Kin selection and the evolution of sociality Individualistic life Sociality Eusociality (superorganisms) Members cooperate but retain reproductive ability Part of the members loose own reproductivity in favour of other group members Most primitive animals and plants Most bacteria and single cell eucaryotes Colonies True multicellular organisms (Metazoa, Fungi, Plantae Social spiders, isopods, many insects, many fishes Higher birds and mammals Joined parental care and defence Cooperative breeding Isoptera (autapomorphy) Some Aphidae and Thripidae At least 14 independent lineages of Hymenoptera Eucalyptus ambrosia beetles (Australoplatypus incompertus) Sponge shrimp (Synalpheus regalis) Naked mole rats (Heterocephalus glaber and Cryptomys damarensis) Often intensive common parental care, aunt behaviour, playing groups, and group defence
All termites (Isoptera). They have male and female workers and different casts. All ants (Hymenoptera). They have female workers only and highly differentiated cast systems. Some eusocial Apidae and Vespidae (Hymenoptera). They have female workers only. Some bumble bees and other Apidae species may be either solitary or eusocial depending on environmental conditions. Two species of mole rats have non-reproducing workers and a queen. Colonies have up to 300 members. Some Aphidae and Thripidae (Homoptera) have sterile soldiers. Sometimes rudimentary parental care.
What favours Hymenoptera to become eusocial? Hymenoptera are haplo-diploid organisms Fertilized eggs become females Unfertilized eggs become males Queen A,B King C Son A Son B Daughter A,C Daughter B,C Daughter King Queen QueenKingDaughterSonBrother 0.50.50.750.250.25 01.01.000.5 1.000.50.50.25 Hamiltons rule of inclusive fitness Queen - daughterQueen - sister Daughter King Queen QueenKingDaughterSonBrother 0.50.50.50. 50.5 01.0 0.50.50.5 1.000.50.50.5 The haplo-diploid system The diploid-diploid system Given that costs and benefits of reproducing are similar it pays for a hymenopteran female more to invest in her sisters than in her own brood. This explains why eusocial Hymenoptera all have sterile female workers and never sterile males.
But be careful Most of the haplo-diploid Hymenoptera are solitary. The theory requires that queens a priori invest more in daughters than in sons. Interestingly, many Hymenoptera are able to decide whether to lay male or female eggs. They are able to control sex ratios Termites are diplo-diploid For instance a hymenopteran female helps her sister at the cost of no reproduction. At equlilibrum the number of surviving offspring should be 2. Hence C = 2 The sister raises one additional offspring Even for one additional offspring of the sister it pays to resign of own offspring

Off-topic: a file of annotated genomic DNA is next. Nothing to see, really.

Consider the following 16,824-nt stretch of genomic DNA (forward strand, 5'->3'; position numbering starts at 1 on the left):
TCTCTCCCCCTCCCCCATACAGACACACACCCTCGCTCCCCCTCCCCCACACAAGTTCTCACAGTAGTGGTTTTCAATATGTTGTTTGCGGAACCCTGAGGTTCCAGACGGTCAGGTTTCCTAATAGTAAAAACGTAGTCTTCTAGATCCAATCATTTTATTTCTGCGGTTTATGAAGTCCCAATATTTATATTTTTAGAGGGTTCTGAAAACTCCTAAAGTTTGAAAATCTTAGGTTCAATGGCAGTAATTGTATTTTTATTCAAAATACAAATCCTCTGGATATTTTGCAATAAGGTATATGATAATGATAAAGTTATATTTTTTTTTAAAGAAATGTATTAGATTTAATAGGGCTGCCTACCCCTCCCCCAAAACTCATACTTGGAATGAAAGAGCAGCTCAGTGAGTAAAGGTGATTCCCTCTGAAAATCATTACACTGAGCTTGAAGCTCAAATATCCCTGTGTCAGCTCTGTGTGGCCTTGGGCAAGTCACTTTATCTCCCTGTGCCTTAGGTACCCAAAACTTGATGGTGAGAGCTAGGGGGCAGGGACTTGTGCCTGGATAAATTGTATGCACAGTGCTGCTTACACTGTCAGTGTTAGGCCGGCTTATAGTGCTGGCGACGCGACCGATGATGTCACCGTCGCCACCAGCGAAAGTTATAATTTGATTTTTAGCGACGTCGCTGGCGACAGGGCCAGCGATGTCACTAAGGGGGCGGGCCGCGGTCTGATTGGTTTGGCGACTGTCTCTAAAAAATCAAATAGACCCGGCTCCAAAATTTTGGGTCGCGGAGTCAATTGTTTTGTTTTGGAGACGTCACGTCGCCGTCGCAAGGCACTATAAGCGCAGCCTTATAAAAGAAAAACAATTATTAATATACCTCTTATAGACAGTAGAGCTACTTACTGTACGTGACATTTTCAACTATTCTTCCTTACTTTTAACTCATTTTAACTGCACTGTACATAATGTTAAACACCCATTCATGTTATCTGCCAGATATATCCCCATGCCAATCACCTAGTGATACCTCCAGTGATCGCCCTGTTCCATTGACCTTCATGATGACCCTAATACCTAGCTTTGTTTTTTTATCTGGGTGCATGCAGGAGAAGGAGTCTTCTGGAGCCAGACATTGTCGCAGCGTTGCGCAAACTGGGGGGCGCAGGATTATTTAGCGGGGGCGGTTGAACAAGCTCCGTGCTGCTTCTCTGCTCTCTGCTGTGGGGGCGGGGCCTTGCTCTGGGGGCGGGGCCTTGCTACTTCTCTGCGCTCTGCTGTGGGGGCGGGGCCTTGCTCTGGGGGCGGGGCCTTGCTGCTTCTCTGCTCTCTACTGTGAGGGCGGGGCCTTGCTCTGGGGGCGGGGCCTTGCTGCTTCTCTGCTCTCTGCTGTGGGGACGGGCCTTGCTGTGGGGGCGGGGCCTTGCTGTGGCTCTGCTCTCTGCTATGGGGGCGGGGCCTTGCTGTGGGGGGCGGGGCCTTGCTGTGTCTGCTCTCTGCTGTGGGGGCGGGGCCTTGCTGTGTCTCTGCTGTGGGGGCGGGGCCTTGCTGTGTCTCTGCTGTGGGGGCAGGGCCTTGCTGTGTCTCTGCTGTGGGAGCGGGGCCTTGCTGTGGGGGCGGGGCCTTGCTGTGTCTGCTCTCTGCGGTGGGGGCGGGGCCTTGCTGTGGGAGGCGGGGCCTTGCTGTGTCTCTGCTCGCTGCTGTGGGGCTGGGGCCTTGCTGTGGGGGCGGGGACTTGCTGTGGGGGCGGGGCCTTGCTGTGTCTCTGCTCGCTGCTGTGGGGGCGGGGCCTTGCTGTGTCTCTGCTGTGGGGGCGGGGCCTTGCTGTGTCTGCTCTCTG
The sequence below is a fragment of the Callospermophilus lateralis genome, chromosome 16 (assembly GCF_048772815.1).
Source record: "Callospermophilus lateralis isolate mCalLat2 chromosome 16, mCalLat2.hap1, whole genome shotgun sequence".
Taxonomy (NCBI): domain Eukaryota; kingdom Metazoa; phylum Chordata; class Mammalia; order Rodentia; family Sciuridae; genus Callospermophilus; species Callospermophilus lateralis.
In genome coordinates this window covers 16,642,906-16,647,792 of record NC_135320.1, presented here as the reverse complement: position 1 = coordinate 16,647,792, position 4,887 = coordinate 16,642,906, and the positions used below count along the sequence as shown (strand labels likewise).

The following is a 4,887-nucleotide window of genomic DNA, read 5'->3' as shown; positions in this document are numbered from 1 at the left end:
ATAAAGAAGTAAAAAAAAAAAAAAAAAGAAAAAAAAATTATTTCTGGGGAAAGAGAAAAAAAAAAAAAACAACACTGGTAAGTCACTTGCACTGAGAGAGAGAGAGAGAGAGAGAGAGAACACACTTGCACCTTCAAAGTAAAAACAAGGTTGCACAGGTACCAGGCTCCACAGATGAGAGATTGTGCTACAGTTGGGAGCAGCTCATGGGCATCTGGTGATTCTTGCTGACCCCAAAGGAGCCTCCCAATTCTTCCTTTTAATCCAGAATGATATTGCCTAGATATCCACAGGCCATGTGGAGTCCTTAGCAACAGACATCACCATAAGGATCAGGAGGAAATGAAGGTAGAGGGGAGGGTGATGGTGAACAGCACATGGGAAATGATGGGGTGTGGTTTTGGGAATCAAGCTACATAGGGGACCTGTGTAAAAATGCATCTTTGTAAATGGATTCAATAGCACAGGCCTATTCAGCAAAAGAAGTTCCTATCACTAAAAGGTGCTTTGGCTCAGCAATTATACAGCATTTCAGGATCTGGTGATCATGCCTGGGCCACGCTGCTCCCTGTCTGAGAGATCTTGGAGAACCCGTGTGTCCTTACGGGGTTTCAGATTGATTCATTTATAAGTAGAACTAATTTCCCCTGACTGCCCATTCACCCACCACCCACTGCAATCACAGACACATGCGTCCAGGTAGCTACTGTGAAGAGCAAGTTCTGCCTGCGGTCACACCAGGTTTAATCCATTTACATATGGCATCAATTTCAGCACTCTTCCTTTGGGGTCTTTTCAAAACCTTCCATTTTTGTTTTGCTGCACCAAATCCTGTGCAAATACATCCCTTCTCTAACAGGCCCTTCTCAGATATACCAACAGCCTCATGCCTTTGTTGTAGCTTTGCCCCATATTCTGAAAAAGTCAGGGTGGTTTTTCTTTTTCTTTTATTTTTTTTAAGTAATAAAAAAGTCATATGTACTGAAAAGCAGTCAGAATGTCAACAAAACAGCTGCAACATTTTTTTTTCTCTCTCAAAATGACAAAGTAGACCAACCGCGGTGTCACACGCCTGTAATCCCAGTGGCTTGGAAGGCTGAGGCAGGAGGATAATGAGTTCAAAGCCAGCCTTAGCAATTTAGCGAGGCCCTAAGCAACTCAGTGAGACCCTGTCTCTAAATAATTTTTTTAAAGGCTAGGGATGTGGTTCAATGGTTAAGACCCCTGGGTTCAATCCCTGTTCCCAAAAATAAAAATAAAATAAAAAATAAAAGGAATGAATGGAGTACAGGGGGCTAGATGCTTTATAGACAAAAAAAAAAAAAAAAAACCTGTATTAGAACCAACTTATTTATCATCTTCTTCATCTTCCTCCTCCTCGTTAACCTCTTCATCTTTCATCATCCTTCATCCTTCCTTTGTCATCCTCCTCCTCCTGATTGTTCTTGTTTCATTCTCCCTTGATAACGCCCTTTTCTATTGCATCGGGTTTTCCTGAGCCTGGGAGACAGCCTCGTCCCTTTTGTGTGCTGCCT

Eusociality and monogamy From Hughes et al. 2008 Phylogenetic analysis shows that all ancestral eusocial hymenopteran species were monogame. Polygamy has derived after the transition to eusociality. Polygamy never occurs in species with totipotent workers.
Todays reading The game theory site: http://www.holycross.edu/departments/biology/kprestwi/behavior/ESS/ESS_index_frms et.html http://www.holycross.edu/departments/biology/kprestwi/behavior/ESS/ESS_index_frms et.html Selfish gene theory: http://en.wikipedia.org/wiki/Gene-centered_view_of_evolutionhttp://en.wikipedia.org/wiki/Gene-centered_view_of_evolution The evolution of eusociality: http://www.thornelab.umd.edu/Termite_PDFS/EvolutionEusocialityTermites.pdf http://www.thornelab.umd.edu/Termite_PDFS/EvolutionEusocialityTermites.pdf Biology and sexual orientation: http://en.wikipedia.org/wiki/Biology_and_sexual_orientation http://en.wikipedia.org/wiki/Biology_and_sexual_orientation http://www.newscientist.com/article/mg20427370.800-homosexual-selection-the- power-of-samesex-liaisons.html Biased sex ratios in man: http://huli.group.shef.ac.uk/lummaaproceedins1998.pdf and http://www.jstor.org/cgi- bin/jstor/printpage/00664162/di975349/97p0109i/0.pdf?backcontext=page&dowhat=Ac robat&config=jstor&userIDfirstname.lastname@example.org/01cce4405a00501c7b1f1&0.pdf and http://en.wikipedia.org/wiki/Gender_imbalancehttp://huli.group.shef.ac.uk/lummaaproceedins1998.pdfhttp://www.jstor.org/cgi- bin/jstor/printpage/00664162/di975349/97p0109i/0.pdf?backcontext=page&dowhat=Ac robat&config=jstor&userIDemail@example.com/01cce4405a00501c7b1f1&0.pdfhttp://en.wikipedia.org/wiki/Gender_imbalance Figs and fig wasps: http://www.figweb.org/Interaction/index.htmhttp://www.figweb.org/Interaction/index.htm